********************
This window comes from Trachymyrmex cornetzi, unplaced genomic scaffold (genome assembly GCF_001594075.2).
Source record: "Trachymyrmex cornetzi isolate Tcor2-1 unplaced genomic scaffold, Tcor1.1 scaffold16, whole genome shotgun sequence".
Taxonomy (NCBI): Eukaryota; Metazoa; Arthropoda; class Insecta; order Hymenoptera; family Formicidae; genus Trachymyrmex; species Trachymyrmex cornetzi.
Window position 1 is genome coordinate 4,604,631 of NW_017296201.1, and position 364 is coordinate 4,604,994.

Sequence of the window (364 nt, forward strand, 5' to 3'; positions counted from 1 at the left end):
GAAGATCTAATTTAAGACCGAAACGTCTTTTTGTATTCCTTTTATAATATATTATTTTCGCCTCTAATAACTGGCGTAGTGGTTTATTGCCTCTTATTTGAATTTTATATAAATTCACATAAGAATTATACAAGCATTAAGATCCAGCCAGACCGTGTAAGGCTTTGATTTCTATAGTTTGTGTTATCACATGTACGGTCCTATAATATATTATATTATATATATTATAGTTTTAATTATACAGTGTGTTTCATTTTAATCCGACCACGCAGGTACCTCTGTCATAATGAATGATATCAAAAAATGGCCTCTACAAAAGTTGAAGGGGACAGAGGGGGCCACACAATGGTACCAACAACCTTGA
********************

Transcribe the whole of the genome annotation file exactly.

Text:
This window comes from Trachymyrmex cornetzi, unplaced genomic scaffold (genome assembly GCF_001594075.2).
Source record: "Trachymyrmex cornetzi isolate Tcor2-1 unplaced genomic scaffold, Tcor1.1 scaffold16, whole genome shotgun sequence".
Taxonomy (NCBI): Eukaryota; Metazoa; Arthropoda; class Insecta; order Hymenoptera; family Formicidae; genus Trachymyrmex; species Trachymyrmex cornetzi.
Window position 1 is genome coordinate 4,604,631 of NW_017296201.1, and position 364 is coordinate 4,604,994.

Sequence of the window (364 nt, forward strand, 5' to 3'; positions counted from 1 at the left end):
GAAGATCTAATTTAAGACCGAAACGTCTTTTTGTATTCCTTTTATAATATATTATTTTCGCCTCTAATAACTGGCGTAGTGGTTTATTGCCTCTTATTTGAATTTTATATAAATTCACATAAGAATTATACAAGCATTAAGATCCAGCCAGACCGTGTAAGGCTTTGATTTCTATAGTTTGTGTTATCACATGTACGGTCCTATAATATATTATATTATATATATTATAGTTTTAATTATACAGTGTGTTTCATTTTAATCCGACCACGCAGGTACCTCTGTCATAATGAATGATATCAAAAAATGGCCTCTACAAAAGTTGAAGGGGACAGAGGGGGCCACACAATGGTACCAACAACCTTGA